Louisiana, Texas & Pacific Railroad

Indoor Division

o_scale_king The Indoor Division of the Louisiana, Texas & Pacific Railroad is the O scale layout of Gordon and James Payne, father and son. Utilizing some components from previous layouts, the current facility features scale 1:48 locomotives and rolling stock representing favorite mainline fallen flags from the greater New Orleans region, especially Southern Pacific, Missouri Pacific, Kansas City Souther, and the Sourthern Railway. Passenger equipment honors classic southern trains such as the Daylight, the Argonaut, the Belle, the Rebel, and the Crescent. The route features a 54 to 58" radius version of Tehachepi Loop, including a 35' passing siding. Mainline passenger and freight movements traverse the layout through 6 mainline blocks, crossing 8 mainline switches, passing a 16-stall roundhouse, a diesel shop, 6 freight yard tracks, and 8 passenger station tracks. The layout uses conventional DC power and includes both upper and lower storage yards for idled trains. The Indoor Divison room also features an affiliated N Scale layout, conveniently tucked in underneath the O scale benchwork.

O Scale Memories

For those model railroaders who grew with their hobby in the 1950s and 1960s, names like Lobaugh, Central Locomotive Works, All Nation, Kemtron and Walthers were sources of models, kits, material, supplies and more. The Louisiana, Texas and Pacific Railroad O scale layout had its beginnings in the 1970s, when Walthers and All Nation were still around, but new names like AHM and Atlas were on the hobby shop shelves.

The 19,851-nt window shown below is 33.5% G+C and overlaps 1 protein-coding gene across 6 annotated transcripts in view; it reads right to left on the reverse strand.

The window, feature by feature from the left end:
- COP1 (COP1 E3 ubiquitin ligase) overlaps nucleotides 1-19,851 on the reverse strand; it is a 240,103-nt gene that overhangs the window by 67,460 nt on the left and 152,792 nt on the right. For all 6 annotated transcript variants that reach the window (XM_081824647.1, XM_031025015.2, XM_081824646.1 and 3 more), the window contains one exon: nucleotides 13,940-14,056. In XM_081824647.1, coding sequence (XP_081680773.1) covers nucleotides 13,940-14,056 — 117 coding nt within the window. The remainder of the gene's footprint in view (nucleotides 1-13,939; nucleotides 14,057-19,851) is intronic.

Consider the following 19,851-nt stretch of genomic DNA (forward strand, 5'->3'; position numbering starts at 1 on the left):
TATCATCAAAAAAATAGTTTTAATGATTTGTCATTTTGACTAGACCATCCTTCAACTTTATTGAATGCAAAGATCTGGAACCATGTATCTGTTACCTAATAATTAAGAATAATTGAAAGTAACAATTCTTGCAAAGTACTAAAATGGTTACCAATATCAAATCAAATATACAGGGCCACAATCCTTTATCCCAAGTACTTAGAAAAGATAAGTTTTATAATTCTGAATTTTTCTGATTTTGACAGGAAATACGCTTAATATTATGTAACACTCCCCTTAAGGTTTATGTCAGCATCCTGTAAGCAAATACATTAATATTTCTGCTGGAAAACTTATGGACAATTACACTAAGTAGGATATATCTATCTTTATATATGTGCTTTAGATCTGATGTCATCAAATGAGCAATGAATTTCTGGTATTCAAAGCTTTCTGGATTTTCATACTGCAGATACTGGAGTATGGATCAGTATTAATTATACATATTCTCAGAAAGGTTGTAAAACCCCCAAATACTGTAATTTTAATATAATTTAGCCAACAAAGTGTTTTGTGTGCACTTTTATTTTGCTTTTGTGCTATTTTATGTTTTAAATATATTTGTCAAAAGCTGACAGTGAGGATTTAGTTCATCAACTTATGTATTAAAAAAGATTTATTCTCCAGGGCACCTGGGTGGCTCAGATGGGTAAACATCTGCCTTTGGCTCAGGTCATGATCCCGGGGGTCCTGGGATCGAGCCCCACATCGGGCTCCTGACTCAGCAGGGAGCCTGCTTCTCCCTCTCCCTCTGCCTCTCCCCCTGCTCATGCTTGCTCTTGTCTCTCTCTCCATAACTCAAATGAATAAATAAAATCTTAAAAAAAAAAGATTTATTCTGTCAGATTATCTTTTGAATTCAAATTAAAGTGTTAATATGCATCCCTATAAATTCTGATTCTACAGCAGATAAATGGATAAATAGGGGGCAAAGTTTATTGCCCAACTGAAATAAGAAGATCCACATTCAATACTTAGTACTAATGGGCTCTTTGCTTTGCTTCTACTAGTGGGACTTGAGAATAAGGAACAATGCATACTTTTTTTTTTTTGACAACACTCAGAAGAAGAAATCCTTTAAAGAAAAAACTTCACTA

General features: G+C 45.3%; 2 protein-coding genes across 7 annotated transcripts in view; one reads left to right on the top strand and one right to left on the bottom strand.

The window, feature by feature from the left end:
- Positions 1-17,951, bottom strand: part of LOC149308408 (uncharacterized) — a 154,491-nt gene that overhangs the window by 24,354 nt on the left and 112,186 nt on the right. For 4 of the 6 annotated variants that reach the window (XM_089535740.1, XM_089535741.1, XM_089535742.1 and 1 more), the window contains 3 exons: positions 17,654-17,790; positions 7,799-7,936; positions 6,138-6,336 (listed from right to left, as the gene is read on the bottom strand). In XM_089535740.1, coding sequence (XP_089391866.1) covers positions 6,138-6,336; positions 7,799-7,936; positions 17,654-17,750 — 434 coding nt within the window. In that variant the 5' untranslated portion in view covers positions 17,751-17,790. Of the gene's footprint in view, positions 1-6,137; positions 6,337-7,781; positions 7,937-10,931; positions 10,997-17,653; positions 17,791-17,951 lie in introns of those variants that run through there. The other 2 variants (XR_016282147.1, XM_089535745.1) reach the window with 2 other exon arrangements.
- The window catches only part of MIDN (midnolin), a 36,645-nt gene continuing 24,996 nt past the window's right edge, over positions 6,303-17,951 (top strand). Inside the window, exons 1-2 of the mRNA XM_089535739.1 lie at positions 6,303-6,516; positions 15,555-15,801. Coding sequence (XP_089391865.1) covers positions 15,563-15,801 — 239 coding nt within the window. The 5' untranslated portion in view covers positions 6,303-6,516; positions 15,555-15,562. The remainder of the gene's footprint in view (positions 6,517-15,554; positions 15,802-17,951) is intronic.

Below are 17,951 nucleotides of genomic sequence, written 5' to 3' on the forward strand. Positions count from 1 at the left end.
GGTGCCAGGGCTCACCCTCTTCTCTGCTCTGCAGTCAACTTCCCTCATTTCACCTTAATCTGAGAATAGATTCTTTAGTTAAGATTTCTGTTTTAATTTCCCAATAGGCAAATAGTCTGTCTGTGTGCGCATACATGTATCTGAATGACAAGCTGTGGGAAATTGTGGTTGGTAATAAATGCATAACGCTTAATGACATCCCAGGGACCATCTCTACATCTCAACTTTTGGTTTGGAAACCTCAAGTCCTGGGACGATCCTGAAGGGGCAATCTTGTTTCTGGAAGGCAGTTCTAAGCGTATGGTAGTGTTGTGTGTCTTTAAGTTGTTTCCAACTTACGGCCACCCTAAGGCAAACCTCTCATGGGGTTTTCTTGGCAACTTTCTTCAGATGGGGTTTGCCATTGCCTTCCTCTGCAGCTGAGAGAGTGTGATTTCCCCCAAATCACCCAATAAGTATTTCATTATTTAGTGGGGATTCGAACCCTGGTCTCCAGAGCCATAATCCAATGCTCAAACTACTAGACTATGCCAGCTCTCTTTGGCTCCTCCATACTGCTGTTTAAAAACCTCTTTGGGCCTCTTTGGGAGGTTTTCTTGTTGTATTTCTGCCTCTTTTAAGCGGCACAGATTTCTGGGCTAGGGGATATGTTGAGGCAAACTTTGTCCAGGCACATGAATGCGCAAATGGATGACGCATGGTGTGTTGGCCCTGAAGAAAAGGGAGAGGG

ltp_indoor_atlas My first O scale 2-rail locomotive was an Atlas WDT six-wheel diesel switcher that I got by mail in 1973. After playing with my Lionel sets for a couple of years, the Atlas WDT was an amazing scale model, with small flanges, slow speeds (relatively speaking) and 2-rail running. Now more than 40 years old, the WDT is still part of my collection and it still runs.

ltp_indoor_john I followed up with an Atlas F9. Several Atlas plastic cars were in the mix, along with some Atlas track and switches. I was hooked by the size, smoothness, detail and sound of O scale as represented by Atlas. All the models were produced by Roco in Austria, with great quality (if not the best design - a discussion for other times) and durability. Most of the cars and even some of the track is still in use.

As these web pages on the LT&P O scale layout develop, Ralph and I will look into some of the history of O scale as it relates to our personal journeys. Ralph and I share many similar interests and perhaps the most important guide on this journey, Ralph's dad John.

John was what I always thought of as a well-rounded train fan. He liked to ride real trains, to model, to attend shows, and to host our monthly Southeast Louisiana Model Railroad Club meetings and run sessions. John's influence is all over the LT&P, in both the O scale layout and in the riding railroad. I will remind readers of this as these pages grow.

Gordon Payne, July 2017


It's easy to mock model railway enthusiasts as the dull cousin of train spotters, but the truth is that attics and spare rooms across the nation are filled with small buildings and model engines. So what is it about the guilty pleasure of building tiny tracks and watching tiny trains zip around them that is so appealing?

Mike Hughes is the Marketing Director for the British branch of the National Model Railroad Association (NMRA). He believes that constructing model railway tracks is a "hobby that transcends generations" and encourages people to nurture a wide range of skills as problem solvers.

"It's a complete range of skills," says Hughes, 68. "You can begin by researching the different railways and trains, and then of course a great deal of skill goes into the planning. Woodworking skills are required to lay the track and then electrical skills to successfully install all the wiring. You improve your artistic and modelling skills as you build as well. People think that they're toys, but it does take a great deal of skill. They're anything but toys these days."

Jonathan Wells, The Telegraph



LT&P Indoor Division map / Gordon Payne

ltp_layout14 ltp_layout15

Dec 2016 / RWH




Dec 2016 / RWH

This page was updated on 2017-07-29